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Re: Spoofing as the postmaster

From: "D'Arcy J(dot)M(dot) Cain" <darcy(at)druid(dot)net>
To: Gregory Stark <stark(at)enterprisedb(dot)com>
Cc: "Bruce Momjian" <bruce(at)momjian(dot)us>, "PostgreSQL-development" <pgsql-hackers(at)postgreSQL(dot)org>
Subject: Re: Spoofing as the postmaster
Date: 2007-12-23 15:56:49
Message-ID: 20071223105649.5a699325.darcy@druid.net (view raw or flat)
Thread:
Lists: pgsql-hackers
On Sun, 23 Dec 2007 07:57:07 +0000
Gregory Stark <stark(at)enterprisedb(dot)com> wrote:
> "D'Arcy J.M. Cain" <darcy(at)druid(dot)net> writes:
> > It's generally a bad idea to put your database on a public server
> > anyway but if you do you should definitely disable unix domain sockets
> > and connect over TCP to localhost.  That has been our rule for years.
> 
> That seems like a terrible idea. At least while you're dealing with unix
> domain sockets you know there's no way a remote user could possibly interfere
> with or sniff your data. As soon as you're dealing with TCP it's a whole new
> ballgame.

Are you suggesting that you would have Unix domain sockets only?  I
have never seen this scenario other than dedicated db/web/etc servers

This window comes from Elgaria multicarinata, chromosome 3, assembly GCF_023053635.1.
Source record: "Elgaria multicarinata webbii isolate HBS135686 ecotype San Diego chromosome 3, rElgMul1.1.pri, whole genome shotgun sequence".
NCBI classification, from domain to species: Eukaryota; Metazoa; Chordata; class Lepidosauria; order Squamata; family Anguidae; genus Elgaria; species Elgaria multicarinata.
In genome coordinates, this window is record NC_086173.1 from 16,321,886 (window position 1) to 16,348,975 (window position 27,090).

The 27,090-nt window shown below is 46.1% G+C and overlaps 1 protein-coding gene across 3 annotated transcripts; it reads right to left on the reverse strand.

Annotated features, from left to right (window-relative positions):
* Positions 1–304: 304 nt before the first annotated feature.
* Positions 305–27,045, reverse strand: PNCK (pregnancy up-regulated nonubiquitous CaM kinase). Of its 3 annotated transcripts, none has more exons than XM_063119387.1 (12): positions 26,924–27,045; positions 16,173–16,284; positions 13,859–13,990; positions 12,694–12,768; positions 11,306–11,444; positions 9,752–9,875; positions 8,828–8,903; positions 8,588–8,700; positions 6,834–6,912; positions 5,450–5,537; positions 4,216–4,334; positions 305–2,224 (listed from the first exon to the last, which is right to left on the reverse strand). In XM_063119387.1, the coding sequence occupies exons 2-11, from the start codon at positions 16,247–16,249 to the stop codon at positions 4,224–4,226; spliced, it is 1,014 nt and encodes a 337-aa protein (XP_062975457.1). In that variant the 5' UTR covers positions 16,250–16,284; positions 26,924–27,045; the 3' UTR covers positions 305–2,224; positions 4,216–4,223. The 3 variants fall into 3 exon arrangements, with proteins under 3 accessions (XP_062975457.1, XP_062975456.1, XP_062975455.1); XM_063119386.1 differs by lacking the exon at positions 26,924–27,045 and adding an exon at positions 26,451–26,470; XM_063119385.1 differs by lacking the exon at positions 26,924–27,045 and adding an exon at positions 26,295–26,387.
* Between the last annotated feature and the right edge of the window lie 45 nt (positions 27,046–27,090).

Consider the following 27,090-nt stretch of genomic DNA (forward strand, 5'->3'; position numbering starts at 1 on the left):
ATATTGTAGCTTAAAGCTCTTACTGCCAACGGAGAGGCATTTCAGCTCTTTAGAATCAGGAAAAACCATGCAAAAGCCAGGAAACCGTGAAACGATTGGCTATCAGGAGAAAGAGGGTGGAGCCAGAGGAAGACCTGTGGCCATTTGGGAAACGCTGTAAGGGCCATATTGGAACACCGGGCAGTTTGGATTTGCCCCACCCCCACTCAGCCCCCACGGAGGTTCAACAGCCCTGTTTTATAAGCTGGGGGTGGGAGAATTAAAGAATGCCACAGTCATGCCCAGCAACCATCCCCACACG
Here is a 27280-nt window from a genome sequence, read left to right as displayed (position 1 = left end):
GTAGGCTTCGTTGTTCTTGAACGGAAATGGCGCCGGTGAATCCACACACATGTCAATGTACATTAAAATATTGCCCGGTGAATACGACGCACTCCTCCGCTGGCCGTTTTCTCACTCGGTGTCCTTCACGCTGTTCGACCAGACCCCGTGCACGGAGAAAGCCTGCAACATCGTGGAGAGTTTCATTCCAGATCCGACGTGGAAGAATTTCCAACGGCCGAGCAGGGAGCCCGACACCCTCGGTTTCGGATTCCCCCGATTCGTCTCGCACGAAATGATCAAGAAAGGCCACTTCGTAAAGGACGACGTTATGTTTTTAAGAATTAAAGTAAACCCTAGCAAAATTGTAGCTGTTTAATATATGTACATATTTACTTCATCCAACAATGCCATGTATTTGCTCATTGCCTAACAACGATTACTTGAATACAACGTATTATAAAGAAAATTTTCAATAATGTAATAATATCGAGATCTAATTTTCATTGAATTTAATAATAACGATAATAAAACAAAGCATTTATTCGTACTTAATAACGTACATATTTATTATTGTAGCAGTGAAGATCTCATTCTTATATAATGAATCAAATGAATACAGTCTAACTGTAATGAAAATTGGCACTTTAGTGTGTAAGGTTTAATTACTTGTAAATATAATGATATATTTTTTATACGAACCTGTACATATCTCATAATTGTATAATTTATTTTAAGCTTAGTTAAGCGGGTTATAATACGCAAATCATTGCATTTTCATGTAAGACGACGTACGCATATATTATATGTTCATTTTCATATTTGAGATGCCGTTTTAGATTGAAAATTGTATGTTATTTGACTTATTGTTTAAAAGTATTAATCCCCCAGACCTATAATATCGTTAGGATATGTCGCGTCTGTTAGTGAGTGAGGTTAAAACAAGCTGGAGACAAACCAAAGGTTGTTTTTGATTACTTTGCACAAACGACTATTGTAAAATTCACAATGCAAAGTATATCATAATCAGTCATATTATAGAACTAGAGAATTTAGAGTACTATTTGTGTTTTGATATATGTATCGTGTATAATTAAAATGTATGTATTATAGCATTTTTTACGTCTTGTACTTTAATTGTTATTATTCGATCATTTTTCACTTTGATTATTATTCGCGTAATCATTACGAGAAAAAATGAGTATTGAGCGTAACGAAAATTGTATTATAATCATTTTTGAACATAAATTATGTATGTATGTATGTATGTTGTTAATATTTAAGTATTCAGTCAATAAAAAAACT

that don't have public users so that's not an issue anyway.  Once you
are allowing untrusted users access you are probably allowing remote
access as well.  Two different models and two different security
requirements n'est pas?

Certainly the scenario where you have untrusted users on a server and
require that only logged in users can access the database is possible.
I have just never seen it and suspect that it is rare.  Since I am
suggesting that this is really a documentation and warning issue then
this possibility can be examined and discussed in the documentation.

> X famously had a problem on many OSes where you could spoof the first packet
> (and if you could predict sequence numbers more than that) of a connection
> allegedly coming from 127.0.0.1. (it helped that a message to open up
> connections from anywhere fit in one packet...) Modern OSes include network
> filters to block such spoofs but it's one more thing you're counting on.

Well, yes, I do count on the OS being reasonably modern and secure.  I
don't think that that is an unreasonable expectation.

> Also brought into place are things like forged RST packets, routing table
> attacks, and on and on.

If this is an issue then don't allow remote access.  In this case Unix
domain sockets only make sense.

-- 
D'Arcy J.M. Cain <darcy(at)druid(dot)net>         |  Democracy is three wolves
http://www.druid.net/darcy/                |  and a sheep voting on
+1 416 425 1212     (DoD#0082)    (eNTP)   |  what's for dinner.

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